Monterey Style Began around 1925 and lasted through 1955 but was inspired by the whole movement during this period of applying Latin influences as a romantic design.  Its most obvious feature is the second story balcony, usually cantilevered and covered by the principal roof.

Examples: Midtown area in the upper Hobson Heights tract.  An early, original example is this style is the Olivas Adobe. Late example of this style applied very popularly to recreational hotels is the East Wing of the Pierpont Inn, designed by renowned hospitality architect, Robert R. Jones in 1953.

Pueblo Revival Combination of flat-roofed Spanish Colonial buildings and Native American pueblos.  It is characterized by a flat roof with a parapet wall above, projecting wooden roof beams called vigas, and stucco wall surfaces.

Examples:  There are some examples of this style in the Midtown area.

Modern Structures of the Early 20th Century

Although some of the styles of this period appear before 1900, the dawning new Millennium began a rush to modernism with clean lines and open floor plans to cast off the fussy excess of the socially regimented Victorian era. 

The styles that emerged during this time period were Prairie, Craftsman, Modernistic, and International that spanned from 1900 to 1940, with the International style still popular today.

Developmental Period:

City Beautiful Movement – 1893 – late 1920s-Beginning in 1900
Oil/Automobile Land Boom – 1920s – late 1930s
Post World War II Prosperity – 1945 – mid 1960s
Corporate Commercialism – 1960s - Present

Area Concentration - Once again, because these styles cover a 60 year time span, concentrations are listed below by decade of popularity and area development.

Prairie:  1900-1920.  Few pure  examples, but influences primarily within Downtown Core.

Craftsman: 1905-1930. Hundreds of examples, primarily within the Downtown Core, Westside Avenue, and some in Midtown.

Modernistic:  1920 – 1940. Primarily within the Downtown Core, mostly commercial examples along Ventura Avenue, some examples within Midtown along Main and Thompson.

International: 1925 – Present.  Used as infill in the Downtown Core, some infill along Ventura Avenue, greater concentration as commercial infill in Midtown along Main and Thompson, heaviest concentration used as infill and original construction beyond Midtown and the East End.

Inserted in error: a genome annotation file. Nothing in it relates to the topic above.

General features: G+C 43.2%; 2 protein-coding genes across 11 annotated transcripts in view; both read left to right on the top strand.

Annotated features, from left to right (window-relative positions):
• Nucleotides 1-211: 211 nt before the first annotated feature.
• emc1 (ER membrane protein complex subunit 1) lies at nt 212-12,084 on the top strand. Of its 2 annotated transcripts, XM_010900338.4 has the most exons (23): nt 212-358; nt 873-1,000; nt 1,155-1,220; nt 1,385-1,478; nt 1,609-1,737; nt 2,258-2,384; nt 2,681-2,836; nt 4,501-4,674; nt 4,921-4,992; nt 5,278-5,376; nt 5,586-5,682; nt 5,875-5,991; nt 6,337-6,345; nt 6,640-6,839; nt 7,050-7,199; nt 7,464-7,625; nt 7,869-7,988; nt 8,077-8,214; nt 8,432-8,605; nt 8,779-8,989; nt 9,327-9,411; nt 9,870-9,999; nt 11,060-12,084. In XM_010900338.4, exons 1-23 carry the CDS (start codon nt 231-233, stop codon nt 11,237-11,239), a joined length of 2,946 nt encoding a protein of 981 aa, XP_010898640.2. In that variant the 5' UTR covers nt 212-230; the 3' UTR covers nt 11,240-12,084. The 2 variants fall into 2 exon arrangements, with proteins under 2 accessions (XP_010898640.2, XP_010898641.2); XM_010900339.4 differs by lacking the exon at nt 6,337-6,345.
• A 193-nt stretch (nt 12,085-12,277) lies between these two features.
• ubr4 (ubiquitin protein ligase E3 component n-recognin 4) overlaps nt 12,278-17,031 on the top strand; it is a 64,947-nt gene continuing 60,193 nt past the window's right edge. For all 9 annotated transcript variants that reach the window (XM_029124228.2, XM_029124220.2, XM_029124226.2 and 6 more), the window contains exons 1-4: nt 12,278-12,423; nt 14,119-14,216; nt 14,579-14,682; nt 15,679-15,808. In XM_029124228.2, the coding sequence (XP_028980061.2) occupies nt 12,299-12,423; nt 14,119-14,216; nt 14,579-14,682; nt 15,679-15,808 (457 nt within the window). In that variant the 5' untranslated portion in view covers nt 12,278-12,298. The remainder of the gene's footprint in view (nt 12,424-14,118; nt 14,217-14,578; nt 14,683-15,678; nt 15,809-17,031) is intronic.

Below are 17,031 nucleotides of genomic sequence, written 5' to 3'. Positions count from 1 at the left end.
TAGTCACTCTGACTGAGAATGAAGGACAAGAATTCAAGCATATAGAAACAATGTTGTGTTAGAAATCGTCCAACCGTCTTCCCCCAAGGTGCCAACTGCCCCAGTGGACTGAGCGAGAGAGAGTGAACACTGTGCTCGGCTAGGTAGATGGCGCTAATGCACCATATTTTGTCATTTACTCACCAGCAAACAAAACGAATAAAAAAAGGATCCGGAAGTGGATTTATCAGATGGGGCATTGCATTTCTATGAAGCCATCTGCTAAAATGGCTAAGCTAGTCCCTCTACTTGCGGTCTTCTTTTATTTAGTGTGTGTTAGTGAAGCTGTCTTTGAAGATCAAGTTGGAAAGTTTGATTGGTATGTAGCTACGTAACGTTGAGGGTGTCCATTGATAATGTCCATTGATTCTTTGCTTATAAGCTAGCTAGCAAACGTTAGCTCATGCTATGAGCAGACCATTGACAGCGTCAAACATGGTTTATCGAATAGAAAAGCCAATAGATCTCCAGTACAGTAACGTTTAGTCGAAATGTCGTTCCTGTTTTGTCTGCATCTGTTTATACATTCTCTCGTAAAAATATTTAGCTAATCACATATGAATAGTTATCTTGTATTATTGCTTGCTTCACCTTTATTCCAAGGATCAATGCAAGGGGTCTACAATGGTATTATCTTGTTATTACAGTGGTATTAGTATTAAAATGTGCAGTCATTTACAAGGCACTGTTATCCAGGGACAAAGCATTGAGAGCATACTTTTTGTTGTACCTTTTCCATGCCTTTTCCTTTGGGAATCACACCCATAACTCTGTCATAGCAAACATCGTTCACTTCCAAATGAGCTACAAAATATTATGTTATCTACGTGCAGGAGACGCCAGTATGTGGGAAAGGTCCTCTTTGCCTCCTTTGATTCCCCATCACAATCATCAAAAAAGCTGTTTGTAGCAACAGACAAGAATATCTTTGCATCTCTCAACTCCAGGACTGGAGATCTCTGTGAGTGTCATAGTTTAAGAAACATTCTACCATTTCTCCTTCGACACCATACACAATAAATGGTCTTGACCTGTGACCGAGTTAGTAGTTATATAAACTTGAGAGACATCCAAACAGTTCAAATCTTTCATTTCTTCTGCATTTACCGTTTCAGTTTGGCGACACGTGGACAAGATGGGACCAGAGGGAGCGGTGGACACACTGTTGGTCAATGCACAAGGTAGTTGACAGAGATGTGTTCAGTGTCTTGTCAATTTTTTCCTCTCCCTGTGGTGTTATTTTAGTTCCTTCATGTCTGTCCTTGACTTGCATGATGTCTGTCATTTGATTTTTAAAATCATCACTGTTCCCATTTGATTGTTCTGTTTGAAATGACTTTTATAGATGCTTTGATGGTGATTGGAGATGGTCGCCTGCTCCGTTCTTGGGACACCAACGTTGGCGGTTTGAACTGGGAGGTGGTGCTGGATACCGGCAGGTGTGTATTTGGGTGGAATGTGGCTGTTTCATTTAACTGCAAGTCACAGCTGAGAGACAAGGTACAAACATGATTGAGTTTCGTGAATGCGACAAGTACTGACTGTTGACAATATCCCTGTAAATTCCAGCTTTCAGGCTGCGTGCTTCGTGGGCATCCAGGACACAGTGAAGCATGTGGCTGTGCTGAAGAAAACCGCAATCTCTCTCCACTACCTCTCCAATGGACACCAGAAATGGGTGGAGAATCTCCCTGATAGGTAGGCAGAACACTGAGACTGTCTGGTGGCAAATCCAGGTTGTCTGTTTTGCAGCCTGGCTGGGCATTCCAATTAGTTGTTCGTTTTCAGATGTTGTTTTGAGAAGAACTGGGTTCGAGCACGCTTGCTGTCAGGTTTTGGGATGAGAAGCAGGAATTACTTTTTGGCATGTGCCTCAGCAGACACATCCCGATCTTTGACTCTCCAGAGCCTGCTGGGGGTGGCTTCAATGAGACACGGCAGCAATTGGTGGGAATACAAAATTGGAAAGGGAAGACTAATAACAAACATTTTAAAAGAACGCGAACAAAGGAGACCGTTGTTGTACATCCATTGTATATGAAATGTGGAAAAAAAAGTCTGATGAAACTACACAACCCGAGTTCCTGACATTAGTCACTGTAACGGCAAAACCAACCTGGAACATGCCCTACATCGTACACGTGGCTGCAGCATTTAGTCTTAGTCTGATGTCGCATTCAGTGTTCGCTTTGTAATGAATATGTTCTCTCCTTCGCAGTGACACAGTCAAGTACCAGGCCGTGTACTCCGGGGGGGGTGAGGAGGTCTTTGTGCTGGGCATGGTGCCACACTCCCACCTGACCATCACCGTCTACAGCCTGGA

Prairie One of the few indigenous American styles and was developed in Chicago by architects who came to be known as the Prairie School.  Frank Lloyd Wrights early work is in this style and he is the acknowledged master of this vernacular.  Its defining elements are a low-pitched roof with widely overhanging eaves, two stories, with one-story wings or porches and emphasizing horizontal lines.

Examples: There are few examples of this style in Ventura in its purest form, however the influence of this style is seen in the many Craftsman homes in the Downtown Core.  A late example of the influence of this style is the West Wing of the Pierpont Inn.

Craftsman Inspired by the English Arts & Crafts period and the popularity of the simplistic “bungalow” adopted from the British colony of India.  This style’s period of significance was from 1905 to approximately 1930.  The apex of this movement were the “ultimate bungalows” of the Greene & Greene brothers in Pasadena.  However, the smaller version of the Craftsman bungalow became America’s affordable housing with pattern books and kit houses being offered through catalog companies like Sears and Alladin. There are literally hundreds of variations of this type that incorporate style elements called Craftsman, California Bungalow, Chicago Bungalow, Swiss Chalet, English Tudor Revival, Colonial Revival, Mission Revival and Spanish Colonial Revival Prairie Style, Airplane Bungalow, and Oriental Bungalow, to name a few.  However, they usually include a low-pitched, gabled roof, with wide, unenclosed eave overhang, exposed roof rafters, decorative beams or braces, and often pyramid shaped columns both on the exterior and interior.